COLIN MONTGOMERIE: Hopefully a little bit better than I did about a month ago. I don't really know what to expect if that situation happens to me again. Hopefully I'll have learned something from that situation. What I'll have learned I don't know until I've got in that situation again, because you can't learn it until you've got in that very same position again, really. So I will have learned from it, I have learned from it, I think, and hopefully if that happens again and I'm in that situation I will hit a better shot than I did then.

Q. Do you ever try to envision that shot on the practice ground? Can you replicate it in any way?

COLIN MONTGOMERIE: No, I don't want to replicate the bloody thing at all.

Q. I mean a good one.

COLIN MONTGOMERIE: Yes, I try and visualize good shots all the time. I'm a very visual person, so I see shots in the air and I try to emulate that within my swing. So I do visualize. I visualized it then. I visualized it going a little bit further, a little bit more left.

Q. With a month to go, the American Ryder Cup team is taking shape. It's a lot different than the one you're accustomed to in the last ten years. Is that unknown a little tantalizing or frightening?

COLIN MONTGOMERIE: Good question. The unknown is never welcomed in a situation. So I wouldn't say frightening, but certainly an unknown factor. There could well be five rookies on that team. I don't think Tom will be picking any more rookies, if you like. So there will be five possibly five rookies. And there's a bit of golf to be played. There's two more majors to be played and a world event. So there's some golf to be played yet. But at the same time, if there are five rookies on that team, it will be the unknown for us to expect what to expect. Who knows? Who knows?

The rookies, in the past on these Ryder Cups on both teams have performed actually quite well. And who knows what to expect. We'll just have to see how that situation evolves.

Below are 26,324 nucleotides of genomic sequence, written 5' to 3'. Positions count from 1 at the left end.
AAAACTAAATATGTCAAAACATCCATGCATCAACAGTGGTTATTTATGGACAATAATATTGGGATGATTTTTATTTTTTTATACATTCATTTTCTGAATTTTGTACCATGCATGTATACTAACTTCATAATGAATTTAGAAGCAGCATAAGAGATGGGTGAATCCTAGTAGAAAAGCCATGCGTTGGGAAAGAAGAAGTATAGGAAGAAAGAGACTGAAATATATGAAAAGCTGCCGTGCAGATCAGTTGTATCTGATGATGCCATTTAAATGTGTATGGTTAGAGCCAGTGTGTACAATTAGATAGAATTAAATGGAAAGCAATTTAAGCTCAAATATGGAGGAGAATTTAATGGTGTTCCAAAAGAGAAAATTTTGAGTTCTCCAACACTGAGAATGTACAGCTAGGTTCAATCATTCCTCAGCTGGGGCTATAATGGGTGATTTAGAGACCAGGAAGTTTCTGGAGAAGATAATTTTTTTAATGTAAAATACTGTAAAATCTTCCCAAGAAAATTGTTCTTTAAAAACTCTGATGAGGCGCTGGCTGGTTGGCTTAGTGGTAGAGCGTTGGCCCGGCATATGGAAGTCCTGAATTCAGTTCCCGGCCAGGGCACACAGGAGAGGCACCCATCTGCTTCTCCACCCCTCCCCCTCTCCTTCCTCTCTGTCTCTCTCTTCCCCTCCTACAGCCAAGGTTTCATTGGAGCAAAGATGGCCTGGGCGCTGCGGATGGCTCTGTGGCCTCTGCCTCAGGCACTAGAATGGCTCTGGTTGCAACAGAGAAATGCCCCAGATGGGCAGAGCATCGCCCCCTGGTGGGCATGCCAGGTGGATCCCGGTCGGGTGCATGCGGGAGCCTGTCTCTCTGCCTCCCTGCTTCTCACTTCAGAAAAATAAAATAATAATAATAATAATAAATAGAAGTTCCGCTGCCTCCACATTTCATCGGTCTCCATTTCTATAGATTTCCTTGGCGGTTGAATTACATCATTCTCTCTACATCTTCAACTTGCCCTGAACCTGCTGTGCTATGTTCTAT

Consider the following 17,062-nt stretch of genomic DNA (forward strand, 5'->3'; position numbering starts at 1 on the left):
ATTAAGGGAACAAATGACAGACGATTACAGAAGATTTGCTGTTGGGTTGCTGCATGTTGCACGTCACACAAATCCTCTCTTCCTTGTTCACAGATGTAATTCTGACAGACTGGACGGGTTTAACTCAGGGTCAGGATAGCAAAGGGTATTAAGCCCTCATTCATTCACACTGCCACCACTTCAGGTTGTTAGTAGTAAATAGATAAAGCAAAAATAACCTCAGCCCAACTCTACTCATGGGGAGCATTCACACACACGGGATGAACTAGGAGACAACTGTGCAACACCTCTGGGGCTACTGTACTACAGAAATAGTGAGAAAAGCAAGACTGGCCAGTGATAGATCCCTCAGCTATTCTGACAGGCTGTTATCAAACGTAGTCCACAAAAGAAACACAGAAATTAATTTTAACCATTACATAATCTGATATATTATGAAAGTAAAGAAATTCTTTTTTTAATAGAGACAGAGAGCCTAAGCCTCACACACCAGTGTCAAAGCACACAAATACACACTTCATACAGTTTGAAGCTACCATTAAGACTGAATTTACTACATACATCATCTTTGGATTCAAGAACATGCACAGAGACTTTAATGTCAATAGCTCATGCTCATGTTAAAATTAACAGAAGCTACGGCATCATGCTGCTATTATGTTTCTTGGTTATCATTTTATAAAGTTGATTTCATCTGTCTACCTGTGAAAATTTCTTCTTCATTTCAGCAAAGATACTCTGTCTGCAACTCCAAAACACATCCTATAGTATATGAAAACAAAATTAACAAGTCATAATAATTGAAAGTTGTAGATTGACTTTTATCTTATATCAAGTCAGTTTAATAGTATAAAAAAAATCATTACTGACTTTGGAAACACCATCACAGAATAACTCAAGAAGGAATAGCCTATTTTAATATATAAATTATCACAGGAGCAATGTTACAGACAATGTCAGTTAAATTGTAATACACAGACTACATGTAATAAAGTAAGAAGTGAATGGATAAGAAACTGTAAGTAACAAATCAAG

Q. In reference to one of the previous questions here, the number of Americans in the top 10, top 25, top 50 seem to be dwindling significantly in the last couple of years. You mentioned the Ryder Cups, and the players we don't know seem to be on the other side. Are we seeing a shift in the landscape, here? It's cyclical, you sense things changing quite a bit?

COLIN MONTGOMERIE: Yes, I think every time that we turn on our American coverage on the TV there's always half the top 10 are so called foreign, be it Australians or Europeans or South Africans or Koreans, Japanese, whatever. And it's amazing that it has gone over for this period, and who knows, it might go back again. But right now, the rest of the world, if you like, are performing very well.

Q. When you think of great young American players, do any come to mind? Tiger is 30 now.

COLIN MONTGOMERIE: Yes, there's obviously some great young American players that we've never heard of yet, and we will. But not coming through or I haven't seen or heard of that yet, no, no. I don't mean to sound that way, I just haven't heard of that as yet.

Q. The 13th, why the 13th? Sorry to go back to it.